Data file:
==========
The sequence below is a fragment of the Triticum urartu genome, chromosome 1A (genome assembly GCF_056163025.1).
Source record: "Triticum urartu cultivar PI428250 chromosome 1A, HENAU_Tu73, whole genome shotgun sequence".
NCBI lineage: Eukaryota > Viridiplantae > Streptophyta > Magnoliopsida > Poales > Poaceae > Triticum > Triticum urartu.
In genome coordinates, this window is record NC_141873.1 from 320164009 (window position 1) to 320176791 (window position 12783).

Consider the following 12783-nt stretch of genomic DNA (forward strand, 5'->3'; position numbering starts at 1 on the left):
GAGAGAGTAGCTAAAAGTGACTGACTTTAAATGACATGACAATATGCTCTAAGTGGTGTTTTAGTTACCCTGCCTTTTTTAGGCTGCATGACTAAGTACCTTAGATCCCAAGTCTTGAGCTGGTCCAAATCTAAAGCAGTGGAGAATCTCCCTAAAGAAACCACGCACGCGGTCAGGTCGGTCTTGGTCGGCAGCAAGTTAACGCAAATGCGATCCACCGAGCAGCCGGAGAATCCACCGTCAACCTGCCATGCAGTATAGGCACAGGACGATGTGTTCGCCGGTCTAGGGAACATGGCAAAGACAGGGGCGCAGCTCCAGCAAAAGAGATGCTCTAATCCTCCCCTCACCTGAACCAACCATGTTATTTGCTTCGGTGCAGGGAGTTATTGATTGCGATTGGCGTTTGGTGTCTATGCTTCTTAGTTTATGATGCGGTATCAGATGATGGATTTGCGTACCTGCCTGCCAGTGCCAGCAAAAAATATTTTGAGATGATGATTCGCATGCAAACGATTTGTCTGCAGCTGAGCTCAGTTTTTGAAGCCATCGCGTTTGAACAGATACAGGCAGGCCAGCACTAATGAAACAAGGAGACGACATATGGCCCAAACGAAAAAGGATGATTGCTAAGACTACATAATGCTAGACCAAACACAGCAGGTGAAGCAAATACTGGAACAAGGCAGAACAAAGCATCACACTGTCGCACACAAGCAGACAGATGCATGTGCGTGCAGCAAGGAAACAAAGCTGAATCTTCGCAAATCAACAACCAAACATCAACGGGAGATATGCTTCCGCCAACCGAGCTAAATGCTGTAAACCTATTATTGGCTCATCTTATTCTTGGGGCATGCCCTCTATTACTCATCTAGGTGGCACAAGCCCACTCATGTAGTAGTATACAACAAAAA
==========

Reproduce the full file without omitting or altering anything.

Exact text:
The sequence below is a fragment of the Triticum urartu genome, chromosome 1A (genome assembly GCF_056163025.1).
Source record: "Triticum urartu cultivar PI428250 chromosome 1A, HENAU_Tu73, whole genome shotgun sequence".
NCBI lineage: Eukaryota > Viridiplantae > Streptophyta > Magnoliopsida > Poales > Poaceae > Triticum > Triticum urartu.
In genome coordinates, this window is record NC_141873.1 from 320164009 (window position 1) to 320176791 (window position 12783).

Consider the following 12783-nt stretch of genomic DNA (forward strand, 5'->3'; position numbering starts at 1 on the left):
GAGAGAGTAGCTAAAAGTGACTGACTTTAAATGACATGACAATATGCTCTAAGTGGTGTTTTAGTTACCCTGCCTTTTTTAGGCTGCATGACTAAGTACCTTAGATCCCAAGTCTTGAGCTGGTCCAAATCTAAAGCAGTGGAGAATCTCCCTAAAGAAACCACGCACGCGGTCAGGTCGGTCTTGGTCGGCAGCAAGTTAACGCAAATGCGATCCACCGAGCAGCCGGAGAATCCACCGTCAACCTGCCATGCAGTATAGGCACAGGACGATGTGTTCGCCGGTCTAGGGAACATGGCAAAGACAGGGGCGCAGCTCCAGCAAAAGAGATGCTCTAATCCTCCCCTCACCTGAACCAACCATGTTATTTGCTTCGGTGCAGGGAGTTATTGATTGCGATTGGCGTTTGGTGTCTATGCTTCTTAGTTTATGATGCGGTATCAGATGATGGATTTGCGTACCTGCCTGCCAGTGCCAGCAAAAAATATTTTGAGATGATGATTCGCATGCAAACGATTTGTCTGCAGCTGAGCTCAGTTTTTGAAGCCATCGCGTTTGAACAGATACAGGCAGGCCAGCACTAATGAAACAAGGAGACGACATATGGCCCAAACGAAAAAGGATGATTGCTAAGACTACATAATGCTAGACCAAACACAGCAGGTGAAGCAAATACTGGAACAAGGCAGAACAAAGCATCACACTGTCGCACACAAGCAGACAGATGCATGTGCGTGCAGCAAGGAAACAAAGCTGAATCTTCGCAAATCAACAACCAAACATCAACGGGAGATATGCTTCCGCCAACCGAGCTAAATGCTGTAAACCTATTATTGGCTCATCTTATTCTTGGGGCATGCCCTCTATTACTCATCTAGGTGGCACAAGCCCACTCATGTAGTAGTATACAACAAAAA